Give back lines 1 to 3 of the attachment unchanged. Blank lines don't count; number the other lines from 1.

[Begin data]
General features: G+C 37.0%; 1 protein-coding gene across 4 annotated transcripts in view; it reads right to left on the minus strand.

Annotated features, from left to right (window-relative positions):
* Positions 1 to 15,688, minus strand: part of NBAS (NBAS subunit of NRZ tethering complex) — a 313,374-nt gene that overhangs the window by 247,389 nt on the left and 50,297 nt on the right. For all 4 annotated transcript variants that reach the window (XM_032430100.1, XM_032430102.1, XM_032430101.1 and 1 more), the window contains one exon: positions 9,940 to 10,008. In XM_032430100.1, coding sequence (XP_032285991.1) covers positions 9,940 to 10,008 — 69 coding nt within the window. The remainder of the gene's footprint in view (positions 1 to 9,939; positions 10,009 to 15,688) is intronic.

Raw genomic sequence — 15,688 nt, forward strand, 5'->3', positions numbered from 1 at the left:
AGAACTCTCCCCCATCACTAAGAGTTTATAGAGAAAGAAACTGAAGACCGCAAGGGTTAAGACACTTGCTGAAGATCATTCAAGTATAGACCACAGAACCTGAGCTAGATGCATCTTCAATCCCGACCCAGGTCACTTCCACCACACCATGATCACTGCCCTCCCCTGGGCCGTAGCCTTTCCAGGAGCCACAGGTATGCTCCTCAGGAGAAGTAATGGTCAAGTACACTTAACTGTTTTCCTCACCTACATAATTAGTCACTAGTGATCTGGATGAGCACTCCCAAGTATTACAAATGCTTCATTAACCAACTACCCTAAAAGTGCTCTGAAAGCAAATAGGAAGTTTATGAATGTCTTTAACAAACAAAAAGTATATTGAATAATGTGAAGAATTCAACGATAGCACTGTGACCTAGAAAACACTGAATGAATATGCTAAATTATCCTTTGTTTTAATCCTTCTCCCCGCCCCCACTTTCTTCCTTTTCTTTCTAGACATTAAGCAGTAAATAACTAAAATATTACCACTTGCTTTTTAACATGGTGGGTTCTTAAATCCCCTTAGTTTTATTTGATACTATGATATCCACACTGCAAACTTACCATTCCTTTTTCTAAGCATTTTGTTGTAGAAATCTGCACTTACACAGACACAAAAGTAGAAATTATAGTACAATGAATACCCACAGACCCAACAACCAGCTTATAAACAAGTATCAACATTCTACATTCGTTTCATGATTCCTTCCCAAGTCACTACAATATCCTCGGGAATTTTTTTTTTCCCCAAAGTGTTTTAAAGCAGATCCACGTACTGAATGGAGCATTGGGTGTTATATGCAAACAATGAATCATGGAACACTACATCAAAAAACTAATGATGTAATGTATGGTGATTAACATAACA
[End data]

General features: G+C 37.0%; 1 protein-coding gene across 4 annotated transcripts in view; it reads right to left on the minus strand.

Annotated features, from left to right (window-relative positions):
* Positions 1 to 15,688, minus strand: part of NBAS (NBAS subunit of NRZ tethering complex) — a 313,374-nt gene that overhangs the window by 247,389 nt on the left and 50,297 nt on the right. For all 4 annotated transcript variants that reach the window (XM_032430100.1, XM_032430102.1, XM_032430101.1 and 1 more), the window contains one exon: positions 9,940 to 10,008. In XM_032430100.1, coding sequence (XP_032285991.1) covers positions 9,940 to 10,008 — 69 coding nt within the window. The remainder of the gene's footprint in view (positions 1 to 9,939; positions 10,009 to 15,688) is intronic.